The Maritime Union of Australia (MUA) withdrew its industrial action at DP World Australia, according to Shipping Australia Ltd.
“Shipping Australia understands that a written undertaking has now been given to the Fair Work Commission that no further notices of industrial action at Port Botany will be submitted before November 1 2020,” the shipowner association said.
At the beginning of September, unionized workers voted to undertake protected industrial action at Patrick, Hutchinson, and DP World terminals at Brisbane, Freemantle, Sydney, and Melbourne in Australia after negotiations on a new enterprise agreement broke down with the employers.
Under the plans, Patrick Terminal was facing work stoppages of up to 24 hours on multiple days in the first half of September across Brisbane, Sydney, Melbourne, and Fremantle Patrick Terminals.
The Maritime Union of Australia (MUA) told Offshore Energy-Green Marine on September 10 that negotiations with Hutchison Ports Australia and Patrick are ongoing, with protected industrial action currently occurring at both companies.
There has been no industrial action at DP World Australia so far, although the union had notified the company of their intention to take future action.
Until now, the industrial action at Patrick’s Port Botany terminal involved a four-hour stoppage along with bans on upgrading to higher positions and bans on overtime.
“This industrial action is a response to Patrick’s proposed agreement, which seeks to impose unilateral management prerogative over all aspects of the workplace, removing any input by workers into the rosters, hours of work, breaks, salaries, and skill development. The scale of these cuts to basic employment conditions would wind back the clock 20 years,” MUA said.
The union is yet to provide Offshore Energy – Green Marine with an update on the ongoing industrial action and future plans.
DP World Australia said in a customer statement cited by Shipping Australia that a normal service will resume and that the company expects to be able to pursue a final enterprise agreement.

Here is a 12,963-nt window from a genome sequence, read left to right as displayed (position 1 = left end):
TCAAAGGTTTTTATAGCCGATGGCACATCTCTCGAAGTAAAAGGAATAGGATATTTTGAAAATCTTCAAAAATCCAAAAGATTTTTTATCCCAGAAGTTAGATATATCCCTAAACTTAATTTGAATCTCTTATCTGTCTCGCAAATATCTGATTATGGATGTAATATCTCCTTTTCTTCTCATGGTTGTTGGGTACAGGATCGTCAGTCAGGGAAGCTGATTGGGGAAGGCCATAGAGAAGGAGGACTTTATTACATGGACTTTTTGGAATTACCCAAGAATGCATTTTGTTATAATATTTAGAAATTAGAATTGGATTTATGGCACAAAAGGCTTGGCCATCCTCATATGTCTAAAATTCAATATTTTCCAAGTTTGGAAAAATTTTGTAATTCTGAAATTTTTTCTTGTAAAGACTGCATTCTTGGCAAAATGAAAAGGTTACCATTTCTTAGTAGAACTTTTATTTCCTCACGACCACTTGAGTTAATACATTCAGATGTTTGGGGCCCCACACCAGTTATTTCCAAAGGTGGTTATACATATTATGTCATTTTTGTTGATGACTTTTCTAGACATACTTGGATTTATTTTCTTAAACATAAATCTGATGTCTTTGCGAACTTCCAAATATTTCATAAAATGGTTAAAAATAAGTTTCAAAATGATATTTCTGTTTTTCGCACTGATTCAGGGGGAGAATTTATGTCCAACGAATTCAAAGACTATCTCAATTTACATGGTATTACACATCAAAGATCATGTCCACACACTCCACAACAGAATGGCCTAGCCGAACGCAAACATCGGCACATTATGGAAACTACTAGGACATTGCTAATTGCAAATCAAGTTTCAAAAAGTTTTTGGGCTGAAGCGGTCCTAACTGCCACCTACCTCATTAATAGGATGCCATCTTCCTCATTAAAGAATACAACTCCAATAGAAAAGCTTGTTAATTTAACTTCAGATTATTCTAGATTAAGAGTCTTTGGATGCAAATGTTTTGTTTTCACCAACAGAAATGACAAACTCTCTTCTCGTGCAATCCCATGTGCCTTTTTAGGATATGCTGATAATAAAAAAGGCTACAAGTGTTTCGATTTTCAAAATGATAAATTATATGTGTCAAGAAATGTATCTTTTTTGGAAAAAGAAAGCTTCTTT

“Without the distraction of bans and limitations, we anticipate we’ll be able to progress outstanding local matters at DP World Sydney in the pursuit of a finalised enterprise agreement,” the company added.
The case was due to be heard by the Fair Work Commission on Saturday, September 19.
Several liner companies have been experiencing delays at Australian terminals due to the ongoing developments.
Liner major Maersk said earlier today that it was experiencing disruption on its network schedule due to ongoing congestion and industrial action at Sydney port, it has experienced disruption to our network schedule, resulting in significant delays.
“To remove uncertainty for our customers supply chain and to assist handling of our vessels calling Sydney, Maersk is taking the difficult decision to temporarily stop acceptance of all new bookings from Asia, Europe, Middle East, Africa and India Sub-Continent to Sydney effective immediately,” the company added.
“It is expected we will re-open booking acceptance for Sydney from October 1 but will continue to review the situation and open earlier if possible.”
Booking acceptance remains open for all other Australian ports.
Maersk’s 2M Alliance partner MSC is applying a congestion surcharge to maintain service at the required level at Sydney’s terminals.
A surcharge of $300 per TEU was introduced to:
- Import cargo: for vessel arrival on the 14 September and onward
- Export cargo: from blading date 14 September and onward
- For Import cargo from the U.S: from cargo possession on 8 October
- For Export cargo to the U.S.: from cargo possession on 8 October
Due to the ongoing congestion, last week Hapag-Lloyd omitted MV Brotonne Bridge’s call at Sydney, discharging containers at Melbourne to be picked up by another ship and taken to Sydney.
Source: World Maritime News